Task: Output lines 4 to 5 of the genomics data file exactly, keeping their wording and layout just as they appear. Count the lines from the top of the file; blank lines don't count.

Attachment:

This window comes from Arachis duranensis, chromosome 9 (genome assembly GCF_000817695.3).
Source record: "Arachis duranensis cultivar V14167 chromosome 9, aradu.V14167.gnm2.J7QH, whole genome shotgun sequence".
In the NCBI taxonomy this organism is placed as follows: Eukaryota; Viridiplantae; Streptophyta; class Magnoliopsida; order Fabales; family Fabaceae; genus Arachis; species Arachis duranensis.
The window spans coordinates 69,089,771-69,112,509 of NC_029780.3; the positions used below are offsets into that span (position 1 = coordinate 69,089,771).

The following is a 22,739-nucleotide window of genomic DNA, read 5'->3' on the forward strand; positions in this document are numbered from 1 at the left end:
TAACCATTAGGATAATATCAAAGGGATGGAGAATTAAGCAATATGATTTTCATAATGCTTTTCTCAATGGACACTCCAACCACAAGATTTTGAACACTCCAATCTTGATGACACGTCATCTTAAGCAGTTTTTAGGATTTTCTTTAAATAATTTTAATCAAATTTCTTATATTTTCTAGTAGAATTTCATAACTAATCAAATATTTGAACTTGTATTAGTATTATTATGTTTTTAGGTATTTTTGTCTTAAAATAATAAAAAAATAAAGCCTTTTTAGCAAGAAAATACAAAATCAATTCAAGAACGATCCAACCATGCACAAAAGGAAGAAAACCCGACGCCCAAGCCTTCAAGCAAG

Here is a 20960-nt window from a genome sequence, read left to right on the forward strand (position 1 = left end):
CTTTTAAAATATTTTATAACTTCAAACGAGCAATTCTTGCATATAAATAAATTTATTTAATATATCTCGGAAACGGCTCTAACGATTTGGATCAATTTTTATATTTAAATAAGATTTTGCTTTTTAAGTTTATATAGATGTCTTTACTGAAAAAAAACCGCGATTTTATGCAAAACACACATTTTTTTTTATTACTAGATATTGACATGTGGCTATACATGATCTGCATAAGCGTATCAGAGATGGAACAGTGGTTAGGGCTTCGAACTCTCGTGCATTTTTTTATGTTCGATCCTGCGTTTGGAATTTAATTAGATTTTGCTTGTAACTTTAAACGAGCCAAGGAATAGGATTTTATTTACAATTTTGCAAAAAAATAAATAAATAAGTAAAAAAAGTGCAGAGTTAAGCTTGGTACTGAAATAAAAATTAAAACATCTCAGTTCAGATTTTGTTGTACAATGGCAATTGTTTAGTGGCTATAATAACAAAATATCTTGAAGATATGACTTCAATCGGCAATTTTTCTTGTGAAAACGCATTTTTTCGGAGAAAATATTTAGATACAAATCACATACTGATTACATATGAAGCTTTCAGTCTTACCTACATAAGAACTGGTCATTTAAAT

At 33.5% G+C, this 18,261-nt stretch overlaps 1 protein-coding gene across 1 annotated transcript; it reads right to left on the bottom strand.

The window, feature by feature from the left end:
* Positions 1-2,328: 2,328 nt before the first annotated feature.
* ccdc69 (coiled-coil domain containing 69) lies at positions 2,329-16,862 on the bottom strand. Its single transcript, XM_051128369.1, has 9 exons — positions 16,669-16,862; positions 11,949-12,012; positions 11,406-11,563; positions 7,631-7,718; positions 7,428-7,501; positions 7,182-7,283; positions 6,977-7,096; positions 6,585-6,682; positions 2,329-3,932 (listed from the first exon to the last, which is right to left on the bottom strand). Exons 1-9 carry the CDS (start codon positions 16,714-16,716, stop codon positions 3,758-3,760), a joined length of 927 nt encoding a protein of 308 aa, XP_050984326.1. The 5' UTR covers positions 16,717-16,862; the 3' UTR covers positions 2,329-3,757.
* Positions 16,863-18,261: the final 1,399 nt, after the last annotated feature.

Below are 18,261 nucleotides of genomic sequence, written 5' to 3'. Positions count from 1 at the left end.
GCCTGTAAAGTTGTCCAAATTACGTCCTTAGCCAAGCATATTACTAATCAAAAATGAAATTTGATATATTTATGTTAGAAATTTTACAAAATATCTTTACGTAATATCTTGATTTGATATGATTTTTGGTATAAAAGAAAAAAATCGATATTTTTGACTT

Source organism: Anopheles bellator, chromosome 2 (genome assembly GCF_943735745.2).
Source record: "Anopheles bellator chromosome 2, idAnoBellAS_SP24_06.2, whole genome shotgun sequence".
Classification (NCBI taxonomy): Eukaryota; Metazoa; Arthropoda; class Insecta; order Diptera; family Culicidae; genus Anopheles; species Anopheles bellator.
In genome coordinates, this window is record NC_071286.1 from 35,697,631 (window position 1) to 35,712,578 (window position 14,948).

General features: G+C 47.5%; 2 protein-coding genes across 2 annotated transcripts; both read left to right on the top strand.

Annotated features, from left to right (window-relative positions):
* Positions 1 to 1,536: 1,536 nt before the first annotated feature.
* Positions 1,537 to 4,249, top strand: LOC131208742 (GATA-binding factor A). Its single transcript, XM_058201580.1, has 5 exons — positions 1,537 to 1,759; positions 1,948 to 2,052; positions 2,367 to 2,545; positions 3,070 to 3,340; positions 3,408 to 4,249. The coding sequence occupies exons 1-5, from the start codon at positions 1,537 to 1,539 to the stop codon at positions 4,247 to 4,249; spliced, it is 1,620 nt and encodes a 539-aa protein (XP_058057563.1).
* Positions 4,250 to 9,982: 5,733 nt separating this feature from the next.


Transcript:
The window spans coordinates 69,089,771-69,112,509 of NC_029780.3; the positions used below are offsets into that span (position 1 = coordinate 69,089,771).

The following is a 22,739-nucleotide window of genomic DNA, read 5'->3' on the forward strand; positions in this document are numbered from 1 at the left end: